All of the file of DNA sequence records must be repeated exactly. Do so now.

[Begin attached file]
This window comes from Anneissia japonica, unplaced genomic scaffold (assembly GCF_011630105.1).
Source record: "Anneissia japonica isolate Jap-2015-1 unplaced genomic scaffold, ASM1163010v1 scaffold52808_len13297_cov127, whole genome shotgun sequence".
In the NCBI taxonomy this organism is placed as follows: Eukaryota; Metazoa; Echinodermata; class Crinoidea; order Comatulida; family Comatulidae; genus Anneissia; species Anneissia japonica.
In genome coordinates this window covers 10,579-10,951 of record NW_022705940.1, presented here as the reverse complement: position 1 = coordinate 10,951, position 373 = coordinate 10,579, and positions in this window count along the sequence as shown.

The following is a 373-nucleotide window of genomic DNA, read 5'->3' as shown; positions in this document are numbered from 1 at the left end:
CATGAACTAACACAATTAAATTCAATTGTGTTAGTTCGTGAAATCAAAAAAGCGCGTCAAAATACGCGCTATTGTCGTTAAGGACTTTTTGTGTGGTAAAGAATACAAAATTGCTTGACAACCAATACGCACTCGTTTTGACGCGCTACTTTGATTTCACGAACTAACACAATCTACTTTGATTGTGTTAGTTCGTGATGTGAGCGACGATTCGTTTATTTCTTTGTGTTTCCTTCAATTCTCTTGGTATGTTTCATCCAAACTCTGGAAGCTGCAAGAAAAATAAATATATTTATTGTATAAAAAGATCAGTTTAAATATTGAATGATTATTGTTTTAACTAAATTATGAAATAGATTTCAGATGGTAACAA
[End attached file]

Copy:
This window comes from Anneissia japonica, unplaced genomic scaffold (assembly GCF_011630105.1).
Source record: "Anneissia japonica isolate Jap-2015-1 unplaced genomic scaffold, ASM1163010v1 scaffold52808_len13297_cov127, whole genome shotgun sequence".
In the NCBI taxonomy this organism is placed as follows: Eukaryota; Metazoa; Echinodermata; class Crinoidea; order Comatulida; family Comatulidae; genus Anneissia; species Anneissia japonica.
In genome coordinates this window covers 10,579-10,951 of record NW_022705940.1, presented here as the reverse complement: position 1 = coordinate 10,951, position 373 = coordinate 10,579, and positions in this window count along the sequence as shown.

The following is a 373-nucleotide window of genomic DNA, read 5'->3' as shown; positions in this document are numbered from 1 at the left end:
CATGAACTAACACAATTAAATTCAATTGTGTTAGTTCGTGAAATCAAAAAAGCGCGTCAAAATACGCGCTATTGTCGTTAAGGACTTTTTGTGTGGTAAAGAATACAAAATTGCTTGACAACCAATACGCACTCGTTTTGACGCGCTACTTTGATTTCACGAACTAACACAATCTACTTTGATTGTGTTAGTTCGTGATGTGAGCGACGATTCGTTTATTTCTTTGTGTTTCCTTCAATTCTCTTGGTATGTTTCATCCAAACTCTGGAAGCTGCAAGAAAAATAAATATATTTATTGTATAAAAAGATCAGTTTAAATATTGAATGATTATTGTTTTAACTAAATTATGAAATAGATTTCAGATGGTAACAA